Genre: Run-‘N-Gun Developer: Core Design Publisher: Front Street Publishing Players: 1-2 Released: 1995
As I swabbed down the contacts of my newly-arrived copy of Skeleton Krew with some rubbing alcohol, I thought to myself about the capricious memories of classic gamers. Some moderately-rare games of equally moderate quality are so sought after, and yet other games of higher caliber slip right on through the cracks. What makes a game a cult favorite and drives the eBay sellers to froth at the mouth? What prompts cries of “ultra-rare” and the perennial favorite “l@@k here!!!111!” – like the auction is some kind of peep show? I’m not sure if it’s anything you can quantify in a review; some games have it and some don’t. And there’s no doubt that Skeleton Krew doesn’t have it. On our own forums here at Sega-16, it’s only been mentioned a scant handful of times. After playing through the game, I feel like I am prepared to tell the world what I think of it.
You are stupid.
Skeleton Krew hails from the capable hard drives of Core, the people behind Soul Star and Thunderstrike on the Sega CD. There is very little plot to be seen apart from a few introductory cutscenes before each level and the stuff in the manual, and that alone should be a pretty good indicator of what this game is – a hardcore action shooter. You set your options, pick one of three mercenaries (Spine, Joint, and Rib. No, I’m not kidding at all.) and go blow the living crap out of the hordes that threaten Earth. If the preliminaries seem mundane, that’s because this is all about as formulaic as it gets. Still, the gory vibe is entertaining and the presentation is slick, so I plunged forth into the real game with a light heart.
And admittedly, once you start the actual gameplay, things get a lot better. Action is reminiscent of Ikari Warriors, with the ability to rotate your fire and move independently, but controls are spot-on. Far from being hobbled by the absence of a special joystick, the dynamic control system allows you to fire, jump, switch weapons, rotate, and lock-on using only three buttons. I’m glad Core paid attention to this vital aspect, because sloppy controls are usually what kills these types of games on home consoles. I’d still murder for some sort of swivel-joystick accessory, but this is about as close as you’re going to get. I never found myself hampered by the controls (unlike Caliber .50, for instance.). And believe me, you’ll need good controls because this game is of the chaos persuasion.
The reason for that is the amazing amount of crap on the screen at any given time. Between the animated backgrounds, gunfire, explosions, and enemies, it’s nearly impossible to see all the threats at once. After a while the wash of sprites sort of blend together and your best bet for survival is to – yeah, you guessed it – hold down the fire button at all times. That’s probably the biggest failing of the game right there. 90% of the time, Skeleton Krew is a vanilla, by-the-numbers run ‘n gun. There’s little variety in the level designs and not a gag or clever gimmick to be seen. It’s just you, your gun, and a horde of vague cannon fodder. This disappoints me, because Core definitely had the structural framework for a classic, but they just didn’t go anywhere with it in the execution.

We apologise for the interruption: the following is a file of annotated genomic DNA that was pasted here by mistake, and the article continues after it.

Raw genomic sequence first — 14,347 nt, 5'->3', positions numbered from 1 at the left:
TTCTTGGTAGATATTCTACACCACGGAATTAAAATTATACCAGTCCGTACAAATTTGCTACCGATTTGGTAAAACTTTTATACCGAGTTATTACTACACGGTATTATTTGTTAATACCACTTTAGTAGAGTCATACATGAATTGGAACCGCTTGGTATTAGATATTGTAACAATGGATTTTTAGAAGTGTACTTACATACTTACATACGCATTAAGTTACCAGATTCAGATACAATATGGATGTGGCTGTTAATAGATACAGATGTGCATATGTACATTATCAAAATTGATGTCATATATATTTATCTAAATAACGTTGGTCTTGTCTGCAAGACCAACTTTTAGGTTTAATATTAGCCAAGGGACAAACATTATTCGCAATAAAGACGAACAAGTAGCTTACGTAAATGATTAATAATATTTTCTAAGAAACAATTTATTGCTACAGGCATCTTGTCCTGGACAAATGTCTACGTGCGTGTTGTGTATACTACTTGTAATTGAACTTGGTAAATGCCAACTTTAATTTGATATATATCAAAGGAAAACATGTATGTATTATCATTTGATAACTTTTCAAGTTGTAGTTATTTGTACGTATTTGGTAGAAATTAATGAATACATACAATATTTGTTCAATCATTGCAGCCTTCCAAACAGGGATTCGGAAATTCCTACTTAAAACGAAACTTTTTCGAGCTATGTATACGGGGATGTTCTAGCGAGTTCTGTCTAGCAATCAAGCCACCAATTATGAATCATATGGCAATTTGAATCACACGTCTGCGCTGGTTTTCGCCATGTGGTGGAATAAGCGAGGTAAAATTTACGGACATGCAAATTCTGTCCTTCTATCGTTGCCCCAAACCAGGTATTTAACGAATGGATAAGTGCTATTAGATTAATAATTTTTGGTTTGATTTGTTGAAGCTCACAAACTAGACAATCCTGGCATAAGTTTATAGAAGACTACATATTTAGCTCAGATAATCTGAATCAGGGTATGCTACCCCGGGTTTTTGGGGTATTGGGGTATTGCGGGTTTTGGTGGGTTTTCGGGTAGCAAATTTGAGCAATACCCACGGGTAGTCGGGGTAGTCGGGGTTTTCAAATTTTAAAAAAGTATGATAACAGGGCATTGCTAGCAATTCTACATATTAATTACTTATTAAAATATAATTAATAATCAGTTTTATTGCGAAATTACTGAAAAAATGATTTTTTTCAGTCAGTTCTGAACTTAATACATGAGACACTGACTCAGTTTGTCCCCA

But if Skeleton Krew is a mindless thumb-fest, then I say it’s a pretty good looking thumb-fest. Core blew our minds with Soul Star on the Sega CD, and they certainly made the Genesis work for its pesos. Smooth animations complement colorful art and well-implemented special effects. Expect a lot of warping, scrolling, and other such geeky treats – not on the gratuitous level of Adventures of Batman and Robin, possibly – but certainly more finely integrated into the gameplay. On the whole I was impressed with Core’s technical ability on this outing, especially in tandem with a solid framerate that only drops periodically in co-op mode. Still, trust me, you’ll get your 16-bit jollies when you see the first boss. By the way, I was very thankful to Core for including the two player mode. The game was built for it, I think. Taking along a comrade-in-arms greatly increases the fun and drastically decreases the repetitive level layouts.
Other aspects are pretty dull – the music is disappointing, and not nearly as aggressive or destructive to satisfy me. This is about a trio of blood-thirsty mercenaries turning baddies to a milky-white paste and generally taking no names. A thrashing metal soundtrack or oppressive industrial techno would have gone over well, but instead we get a (Metroid-ish?) electronic soundtrack composed mostly of bleeps, whistles, and general noise. Synth bass still kicks in nicely between levels, but overall the twelve-track OST is both boring and unimpressive. Sound effects are pretty blasé as well. Enemy screams and gun noises are largely undefined – it took me a while to figure out what was what. Basically this is a game you could play muted without any loss of joy at all. All you really need is to see the action; the rest is unremarkable.
Like I said in the beginning; the game is pretty uncommon. I’ve never seen a copy in the wild, but it’s regularly on eBay for about $5 to $10 before shipping, depending on condition. Odds are there are worse games that you’re planning to spend that money on, so I’d recommend you pick this one up next time you’re inclined. It’s a smooth looker with good gameplay, and although it’s not something you’re not going to dream about for years to come, Skeleton Krew is a worthy game that might surprise you. Take off a few points if you don’t like repetitive carnage and add a few more if you love Chaos Engine and other such games.
SCORE: 6 out of 10